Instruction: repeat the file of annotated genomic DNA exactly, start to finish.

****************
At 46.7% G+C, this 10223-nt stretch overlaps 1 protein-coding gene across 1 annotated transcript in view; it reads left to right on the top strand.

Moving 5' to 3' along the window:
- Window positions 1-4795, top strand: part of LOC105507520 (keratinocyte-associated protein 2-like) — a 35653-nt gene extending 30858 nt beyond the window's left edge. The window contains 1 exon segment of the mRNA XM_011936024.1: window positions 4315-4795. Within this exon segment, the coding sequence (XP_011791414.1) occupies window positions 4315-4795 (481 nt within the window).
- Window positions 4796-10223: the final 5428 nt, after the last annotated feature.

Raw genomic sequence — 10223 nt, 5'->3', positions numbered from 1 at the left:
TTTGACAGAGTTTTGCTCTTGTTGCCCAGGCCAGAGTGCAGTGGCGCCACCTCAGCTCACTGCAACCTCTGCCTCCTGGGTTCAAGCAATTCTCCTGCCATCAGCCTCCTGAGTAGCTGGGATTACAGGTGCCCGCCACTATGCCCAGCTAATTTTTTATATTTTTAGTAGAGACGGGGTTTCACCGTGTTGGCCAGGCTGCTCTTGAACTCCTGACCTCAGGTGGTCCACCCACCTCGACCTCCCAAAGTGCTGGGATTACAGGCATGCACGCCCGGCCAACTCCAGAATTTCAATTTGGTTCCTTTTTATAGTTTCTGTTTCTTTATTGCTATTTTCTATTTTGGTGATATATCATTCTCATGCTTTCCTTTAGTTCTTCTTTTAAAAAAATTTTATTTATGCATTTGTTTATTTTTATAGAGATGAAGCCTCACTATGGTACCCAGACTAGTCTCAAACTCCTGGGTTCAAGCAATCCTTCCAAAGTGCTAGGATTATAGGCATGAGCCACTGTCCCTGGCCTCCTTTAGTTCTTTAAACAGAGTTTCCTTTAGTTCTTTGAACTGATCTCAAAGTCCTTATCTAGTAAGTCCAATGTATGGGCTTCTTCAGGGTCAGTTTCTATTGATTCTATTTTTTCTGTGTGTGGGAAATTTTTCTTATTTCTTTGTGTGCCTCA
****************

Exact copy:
At 46.7% G+C, this 10223-nt stretch overlaps 1 protein-coding gene across 1 annotated transcript in view; it reads left to right on the top strand.

Moving 5' to 3' along the window:
- Window positions 1-4795, top strand: part of LOC105507520 (keratinocyte-associated protein 2-like) — a 35653-nt gene extending 30858 nt beyond the window's left edge. The window contains 1 exon segment of the mRNA XM_011936024.1: window positions 4315-4795. Within this exon segment, the coding sequence (XP_011791414.1) occupies window positions 4315-4795 (481 nt within the window).
- Window positions 4796-10223: the final 5428 nt, after the last annotated feature.

Raw genomic sequence — 10223 nt, 5'->3', positions numbered from 1 at the left:
TTTGACAGAGTTTTGCTCTTGTTGCCCAGGCCAGAGTGCAGTGGCGCCACCTCAGCTCACTGCAACCTCTGCCTCCTGGGTTCAAGCAATTCTCCTGCCATCAGCCTCCTGAGTAGCTGGGATTACAGGTGCCCGCCACTATGCCCAGCTAATTTTTTATATTTTTAGTAGAGACGGGGTTTCACCGTGTTGGCCAGGCTGCTCTTGAACTCCTGACCTCAGGTGGTCCACCCACCTCGACCTCCCAAAGTGCTGGGATTACAGGCATGCACGCCCGGCCAACTCCAGAATTTCAATTTGGTTCCTTTTTATAGTTTCTGTTTCTTTATTGCTATTTTCTATTTTGGTGATATATCATTCTCATGCTTTCCTTTAGTTCTTCTTTTAAAAAAATTTTATTTATGCATTTGTTTATTTTTATAGAGATGAAGCCTCACTATGGTACCCAGACTAGTCTCAAACTCCTGGGTTCAAGCAATCCTTCCAAAGTGCTAGGATTATAGGCATGAGCCACTGTCCCTGGCCTCCTTTAGTTCTTTAAACAGAGTTTCCTTTAGTTCTTTGAACTGATCTCAAAGTCCTTATCTAGTAAGTCCAATGTATGGGCTTCTTCAGGGTCAGTTTCTATTGATTCTATTTTTTCTGTGTGTGGGAAATTTTTCTTATTTCTTTGTGTGCCTCA